Every project has a unique story. However, success should always be measurable. Here are the stats and facts that sets this project apart.
At KOMODO, we actively seek out challenges that we know will make a difference to real people. When the opportunity arose to pitch against 36 other agencies to redevelop the College Of Policing’s (COP) professional development platform, we simply couldn’t resist. There was the confidence we could deliver above and beyond the institution’s high expectations.
We needed to build an accessible platform. One that presented information clearly, so people in policing could tap into it at any point to gain a wider understanding of how to progress within policing.
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Over recent years, it became clear to the COP that information regarding professional development, such as career paths, disciplines and required skills, was not easily available to ALL staff working in policing. A tool like this could be instrumental to the professional lives of thousands of people, so we had to get it right.
We knew from the word go that researching employee opinions would be crucial, or we’d just be rehashing a prettier version of the existing platform. As with all of our projects, we took an active listening approach. We had to talk to people working in policing every day. What are their roles? What are the common career paths? How do they engage with career development? How do they consume content? Our first step was to collect these valuable first-hand perspectives.
One outcome of this research phase was the decision to make the product publicly available, rather than behind a login or only accessible by on-site devices. This opens the doors for people looking to get into policing, as well as those already in the jobs wanting to browse at home in their own time.
We knew from the brief that there were several high-level challenges across the development platform from UX/UI to accessibility. We needed to clearly understand what we could do to target these challenges and provide the best experience possible for all users.
While mapping out the new product, we carried out three workshops on-site with target users. By spending time with internal project stakeholders and selected end-users, we could further grow our understanding of how the platform needed to look and what it needed to do. As a result, we were able to centre the project around the users’ needs from the start.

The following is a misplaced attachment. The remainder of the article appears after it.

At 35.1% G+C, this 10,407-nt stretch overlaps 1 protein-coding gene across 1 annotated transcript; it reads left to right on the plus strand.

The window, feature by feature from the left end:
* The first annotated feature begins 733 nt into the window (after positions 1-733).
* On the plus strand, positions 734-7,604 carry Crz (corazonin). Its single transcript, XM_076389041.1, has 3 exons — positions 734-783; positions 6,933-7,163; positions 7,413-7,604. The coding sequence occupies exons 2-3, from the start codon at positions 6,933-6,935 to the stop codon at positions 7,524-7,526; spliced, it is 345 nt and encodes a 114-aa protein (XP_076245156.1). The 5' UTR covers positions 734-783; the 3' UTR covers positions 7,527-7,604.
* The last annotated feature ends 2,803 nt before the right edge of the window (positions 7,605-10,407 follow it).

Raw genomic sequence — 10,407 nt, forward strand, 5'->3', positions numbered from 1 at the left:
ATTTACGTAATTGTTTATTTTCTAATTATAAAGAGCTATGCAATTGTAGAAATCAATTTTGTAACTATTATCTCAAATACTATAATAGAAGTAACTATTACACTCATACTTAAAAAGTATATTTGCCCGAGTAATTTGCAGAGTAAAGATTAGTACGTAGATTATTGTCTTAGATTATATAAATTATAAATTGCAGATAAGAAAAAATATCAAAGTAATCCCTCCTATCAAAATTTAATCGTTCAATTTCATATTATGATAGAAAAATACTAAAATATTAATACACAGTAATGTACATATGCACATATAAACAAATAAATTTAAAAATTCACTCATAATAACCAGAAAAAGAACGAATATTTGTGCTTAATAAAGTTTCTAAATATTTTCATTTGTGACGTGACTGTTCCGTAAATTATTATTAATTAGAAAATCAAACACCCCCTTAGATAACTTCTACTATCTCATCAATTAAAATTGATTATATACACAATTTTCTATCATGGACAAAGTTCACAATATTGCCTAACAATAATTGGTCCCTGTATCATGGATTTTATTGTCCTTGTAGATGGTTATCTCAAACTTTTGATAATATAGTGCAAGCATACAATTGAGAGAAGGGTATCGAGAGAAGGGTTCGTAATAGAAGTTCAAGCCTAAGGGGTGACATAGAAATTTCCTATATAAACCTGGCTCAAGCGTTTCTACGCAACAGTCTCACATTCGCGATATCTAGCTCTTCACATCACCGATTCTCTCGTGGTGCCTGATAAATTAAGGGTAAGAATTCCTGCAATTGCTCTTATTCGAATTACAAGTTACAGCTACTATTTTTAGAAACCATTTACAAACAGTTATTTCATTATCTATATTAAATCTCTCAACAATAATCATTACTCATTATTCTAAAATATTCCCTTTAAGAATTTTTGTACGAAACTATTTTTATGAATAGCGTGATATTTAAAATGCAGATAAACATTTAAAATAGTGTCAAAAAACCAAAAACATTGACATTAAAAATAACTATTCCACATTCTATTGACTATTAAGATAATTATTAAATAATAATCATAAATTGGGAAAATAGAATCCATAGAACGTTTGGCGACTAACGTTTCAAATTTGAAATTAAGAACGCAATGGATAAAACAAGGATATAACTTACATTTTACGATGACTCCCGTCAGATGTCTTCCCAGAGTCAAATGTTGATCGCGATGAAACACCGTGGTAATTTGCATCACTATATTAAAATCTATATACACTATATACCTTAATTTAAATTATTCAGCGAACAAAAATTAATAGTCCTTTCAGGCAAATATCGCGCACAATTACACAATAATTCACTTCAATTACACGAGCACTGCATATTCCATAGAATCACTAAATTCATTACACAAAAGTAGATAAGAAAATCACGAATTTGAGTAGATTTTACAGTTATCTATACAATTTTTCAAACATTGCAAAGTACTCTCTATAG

We love creative design just as much as anyone, but this was not the right time to show off. Instead, we focused on creating something that would be familiar to users from all backgrounds, rather than reinventing the wheel.
While the client already had an older platform in place, the lack of responsiveness and poor UX meant that the starting usage figures for this platform were low. So, we knew prototyping was going to be an intelligent, user-centred approach to delivering results for clients and users.
This feedback cycle continued throughout the early stages. Using InVision, we put together an interactive prototype to create a usable solution to help garner an initial reaction. A smart way to invest our client's budget without spending hours writing code.
Once we were ready to progress past early iterations of the product, we knew we’d found the best solution to our problem. Something that was accessible by design and opened up the doors to those in policing.
We were diligent in design and development to meet the Government’s Digital Standards. It was also critical what we developed could be accessed on a variety of devices (mobile responsiveness was a key). It was all about creating something simple to navigate yet able to house a vast quantity of text.
Active listening and continued learning resulted in a self-service tool that not only delivered against the initial brief but took into account the needs of the end-user; exceeding expectations all around.
The devil is in the detail. So much of what makes this a successful UX/UI project came from end-user research. From highlighting active links to making large quantities of text more digestible. Changes like simply using a page background colour to support people with dyslexia made a huge difference.
As a result of our collaborative approach, we delivered one of the best-received digital projects that the client has launched over the last few years.
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